Heidi is looking forward to weighing in with her dog’s-eye view of Dog News Daily’s 1st Annual Golden Collar Awards on Feb. 13. The SC Patch is proud to say that our Heidi is the only dog reporter who has been invited to cover this first-time event.
(A little Hollywood history on animal awards: The PATSY Awards, originated by the Hollywood office of the American Humane Association, existed from 1939 to 1986. The Picture Animal Top Star of the Year could go to any animal; winners have included the pig that portrayed Arnold Ziffel on Green Acres).
However, Heidi is relatively new to the Awards Season journalism game. She's a dog. More concerned with whether there will be treats on the Red Carpet than with breaking news, Heidi remains blissfully unaware of the controversy that has raged around the Golden Collars during this past week.
Heidi fetches the Los Angeles Times every morning, but rarely reads it. If she had, she would know about the Jan. 29 Op-Ed piece by celebrated director Martin Scorsese, who protested the fact that Blackie, the beautiful Doberman who plays a guard dog in Scorsese’s Oscar-nominated Hugo, was at first not nominated for a Golden Collar.
In his tongue-in-cheek piece, Scorsese growled that cute little Uggie, the Jack Russell terrier who tears up the screen in The Artist, was nominated, and Blackie wasn’t despite her moving performance. Scorsese attributed Blackie’s lack of a nomination to the fact that she played the heavy instead of the hero. This girl was no Lassie.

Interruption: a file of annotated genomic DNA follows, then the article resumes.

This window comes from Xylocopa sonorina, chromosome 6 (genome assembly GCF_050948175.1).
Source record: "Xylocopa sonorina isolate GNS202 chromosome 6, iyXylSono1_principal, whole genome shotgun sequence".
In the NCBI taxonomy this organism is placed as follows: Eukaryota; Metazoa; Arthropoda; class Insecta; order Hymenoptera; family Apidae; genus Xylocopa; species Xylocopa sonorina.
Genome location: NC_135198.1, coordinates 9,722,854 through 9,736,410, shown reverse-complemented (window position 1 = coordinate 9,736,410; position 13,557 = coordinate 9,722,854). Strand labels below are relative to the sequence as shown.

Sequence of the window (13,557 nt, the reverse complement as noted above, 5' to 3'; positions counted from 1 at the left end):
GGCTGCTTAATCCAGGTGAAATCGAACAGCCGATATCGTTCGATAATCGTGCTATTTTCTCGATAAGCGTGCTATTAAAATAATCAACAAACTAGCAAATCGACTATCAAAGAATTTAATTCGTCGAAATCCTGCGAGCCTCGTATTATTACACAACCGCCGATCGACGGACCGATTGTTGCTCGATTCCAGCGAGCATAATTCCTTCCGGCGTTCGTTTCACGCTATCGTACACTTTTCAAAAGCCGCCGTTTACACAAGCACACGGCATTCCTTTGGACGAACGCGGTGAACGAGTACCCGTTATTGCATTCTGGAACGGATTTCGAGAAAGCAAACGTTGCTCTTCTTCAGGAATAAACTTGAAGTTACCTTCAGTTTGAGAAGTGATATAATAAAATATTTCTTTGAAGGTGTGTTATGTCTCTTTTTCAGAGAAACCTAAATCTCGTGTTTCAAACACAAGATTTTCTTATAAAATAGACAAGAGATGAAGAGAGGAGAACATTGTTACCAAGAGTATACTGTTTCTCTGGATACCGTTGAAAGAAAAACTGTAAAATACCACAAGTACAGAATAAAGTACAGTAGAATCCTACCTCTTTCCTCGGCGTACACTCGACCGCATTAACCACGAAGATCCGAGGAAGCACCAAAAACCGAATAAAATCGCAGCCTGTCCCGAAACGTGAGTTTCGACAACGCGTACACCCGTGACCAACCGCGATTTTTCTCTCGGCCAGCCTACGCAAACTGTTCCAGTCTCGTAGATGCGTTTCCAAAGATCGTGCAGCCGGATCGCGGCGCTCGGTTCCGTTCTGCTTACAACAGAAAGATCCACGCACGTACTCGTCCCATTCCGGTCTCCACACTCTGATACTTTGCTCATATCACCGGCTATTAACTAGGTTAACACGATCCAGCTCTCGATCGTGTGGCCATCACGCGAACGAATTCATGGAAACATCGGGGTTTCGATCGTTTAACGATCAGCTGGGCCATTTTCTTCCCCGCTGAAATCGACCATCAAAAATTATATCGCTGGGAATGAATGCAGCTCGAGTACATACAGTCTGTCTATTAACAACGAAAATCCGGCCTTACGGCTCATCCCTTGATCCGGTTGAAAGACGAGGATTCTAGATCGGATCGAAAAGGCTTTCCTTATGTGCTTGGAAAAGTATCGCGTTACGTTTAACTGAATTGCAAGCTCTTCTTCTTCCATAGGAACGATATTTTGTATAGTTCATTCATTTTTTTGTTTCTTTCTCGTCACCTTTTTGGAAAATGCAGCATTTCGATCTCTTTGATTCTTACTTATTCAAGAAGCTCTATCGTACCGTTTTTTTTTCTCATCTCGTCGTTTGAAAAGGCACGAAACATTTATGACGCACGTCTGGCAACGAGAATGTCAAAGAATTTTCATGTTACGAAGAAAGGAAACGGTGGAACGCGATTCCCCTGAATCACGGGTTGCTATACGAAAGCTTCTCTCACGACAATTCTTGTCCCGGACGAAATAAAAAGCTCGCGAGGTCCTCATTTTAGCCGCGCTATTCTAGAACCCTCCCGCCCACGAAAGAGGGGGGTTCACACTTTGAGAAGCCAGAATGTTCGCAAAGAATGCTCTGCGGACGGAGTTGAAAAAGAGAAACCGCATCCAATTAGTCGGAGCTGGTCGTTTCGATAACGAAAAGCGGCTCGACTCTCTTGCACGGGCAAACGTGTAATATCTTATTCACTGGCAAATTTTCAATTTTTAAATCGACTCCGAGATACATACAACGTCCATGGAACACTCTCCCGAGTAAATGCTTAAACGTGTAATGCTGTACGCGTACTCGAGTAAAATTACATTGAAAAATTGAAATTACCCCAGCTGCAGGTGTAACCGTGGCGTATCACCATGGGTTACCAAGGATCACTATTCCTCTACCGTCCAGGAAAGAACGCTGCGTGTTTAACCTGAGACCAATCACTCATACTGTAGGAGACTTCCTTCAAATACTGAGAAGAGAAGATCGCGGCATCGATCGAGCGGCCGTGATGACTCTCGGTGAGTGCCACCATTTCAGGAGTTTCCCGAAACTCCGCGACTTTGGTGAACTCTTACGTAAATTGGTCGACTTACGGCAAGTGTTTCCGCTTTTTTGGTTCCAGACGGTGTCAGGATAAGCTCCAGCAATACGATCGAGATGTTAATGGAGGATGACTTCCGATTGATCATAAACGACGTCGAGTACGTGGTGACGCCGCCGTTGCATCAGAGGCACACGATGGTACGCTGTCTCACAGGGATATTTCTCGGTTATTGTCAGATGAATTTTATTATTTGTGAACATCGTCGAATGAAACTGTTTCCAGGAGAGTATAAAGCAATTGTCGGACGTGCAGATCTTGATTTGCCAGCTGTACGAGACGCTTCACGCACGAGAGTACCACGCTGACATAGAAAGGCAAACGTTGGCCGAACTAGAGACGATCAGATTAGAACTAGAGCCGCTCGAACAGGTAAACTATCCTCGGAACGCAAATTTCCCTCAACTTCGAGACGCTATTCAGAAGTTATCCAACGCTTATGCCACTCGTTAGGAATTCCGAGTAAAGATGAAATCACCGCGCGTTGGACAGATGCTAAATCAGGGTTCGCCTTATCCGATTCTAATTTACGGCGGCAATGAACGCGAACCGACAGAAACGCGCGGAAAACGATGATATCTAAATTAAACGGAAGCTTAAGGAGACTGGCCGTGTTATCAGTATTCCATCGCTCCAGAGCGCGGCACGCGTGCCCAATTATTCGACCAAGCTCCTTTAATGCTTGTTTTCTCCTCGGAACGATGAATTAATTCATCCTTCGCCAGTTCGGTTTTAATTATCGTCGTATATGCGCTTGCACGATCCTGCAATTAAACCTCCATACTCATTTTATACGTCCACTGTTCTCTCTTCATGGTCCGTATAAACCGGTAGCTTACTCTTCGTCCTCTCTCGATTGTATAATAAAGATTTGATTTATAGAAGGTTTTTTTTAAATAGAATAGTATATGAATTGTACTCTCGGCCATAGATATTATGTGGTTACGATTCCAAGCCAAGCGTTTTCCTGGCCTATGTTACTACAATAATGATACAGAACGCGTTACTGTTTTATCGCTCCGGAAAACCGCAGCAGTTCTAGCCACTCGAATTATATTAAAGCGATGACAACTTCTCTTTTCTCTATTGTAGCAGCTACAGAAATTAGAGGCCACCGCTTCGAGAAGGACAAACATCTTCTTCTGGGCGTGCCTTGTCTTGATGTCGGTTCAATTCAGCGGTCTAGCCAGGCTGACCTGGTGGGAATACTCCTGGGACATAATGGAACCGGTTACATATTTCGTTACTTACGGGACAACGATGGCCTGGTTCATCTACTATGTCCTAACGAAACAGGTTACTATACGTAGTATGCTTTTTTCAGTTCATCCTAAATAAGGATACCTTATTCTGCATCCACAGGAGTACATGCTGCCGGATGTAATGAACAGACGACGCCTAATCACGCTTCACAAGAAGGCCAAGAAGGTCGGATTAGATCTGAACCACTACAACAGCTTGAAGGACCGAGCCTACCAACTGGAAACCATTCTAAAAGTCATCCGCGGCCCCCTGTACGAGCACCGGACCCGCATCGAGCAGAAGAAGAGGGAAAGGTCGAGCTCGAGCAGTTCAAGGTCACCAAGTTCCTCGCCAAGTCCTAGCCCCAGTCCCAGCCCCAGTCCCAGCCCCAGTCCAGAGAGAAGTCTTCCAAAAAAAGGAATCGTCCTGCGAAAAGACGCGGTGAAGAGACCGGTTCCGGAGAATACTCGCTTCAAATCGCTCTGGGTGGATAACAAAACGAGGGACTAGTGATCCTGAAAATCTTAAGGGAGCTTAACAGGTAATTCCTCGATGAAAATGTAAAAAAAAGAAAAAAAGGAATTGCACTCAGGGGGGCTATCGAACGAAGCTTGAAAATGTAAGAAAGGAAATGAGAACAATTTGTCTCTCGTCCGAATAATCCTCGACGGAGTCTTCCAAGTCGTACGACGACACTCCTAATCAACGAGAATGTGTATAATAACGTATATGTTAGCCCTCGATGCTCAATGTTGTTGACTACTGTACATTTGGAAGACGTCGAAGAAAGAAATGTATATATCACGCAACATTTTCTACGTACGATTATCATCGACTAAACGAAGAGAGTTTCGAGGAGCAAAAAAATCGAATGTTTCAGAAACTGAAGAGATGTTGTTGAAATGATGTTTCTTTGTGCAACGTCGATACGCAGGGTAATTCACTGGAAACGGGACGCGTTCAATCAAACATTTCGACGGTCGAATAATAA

The director called for a write-in campaign for Blackie. It worked. Dog News Daily soon agreed to add Blackie to the nominees if at least 500 supporters wrote in. And write they did. After all, you talkin’ to Scorsese. Blackie is now on the ballot.
The controversy brought unexpected attention to the upcoming awards. Sources close to the Golden Collars tell me that, since Scorsese’s rant, so many U.S. and Canadian journalists have requested credentials to cover the awards that they have had to find a bigger venue (details being finalized). Luckily, Heidi, who bonded with Uggie at the nominations ceremony, is still allowed to bring me along as her guest despite the crush of press attention. Somebody’s gotta hold the leash.
But, as an occasional actress and proud German shepherd, Heidi, a 70-pound starlet with a smile than lends new meaning to the word “canines,” has particular reason to be sympathetic to Blackie’s cause.
When Heidi began her acting career, her Hollywood trainer, Sue DiSesso, told us the first thing Heidi had to do was get a “speak” on her – that is, learn to bark on cue. Why? Because German Shepherds, like Dobermans, always play the heavy. Alas, Heidi would never portray the family pet.
In order to transform Heidi into a believable bad dog, one of the first things we did was to try her out with a snarl device, a plastic contraption that fits into a dog’s mouth and creates the look of an angry beast without actually having to provoke the canine actor to the point of being dangerous. These gizmos are probably used less in the era of CGI than in the past. Effective? Well, you be the judge. The e-mailed photo definitely scared my mother-in-law.
For human actresses, playing mean and scary tends to result in Academy Award nods (note Glenn Close’s nomination for portraying a bunny-boiling psycho in Fatal Attraction, or Charlize Theron’s win for Monster). But it’s hard to say whether the trend will instead be toward small, cute and cuddly for the Golden Collars.
Heidi loves Uggie, and I can imagine her romping with Blackie in the park. May the best dog win. But if she sniffs any hint of bias, the Golden Collar people have to answer to Heidi. Once again, refer to the photo of Heidi wearing her snarl device. You talkin’ to her.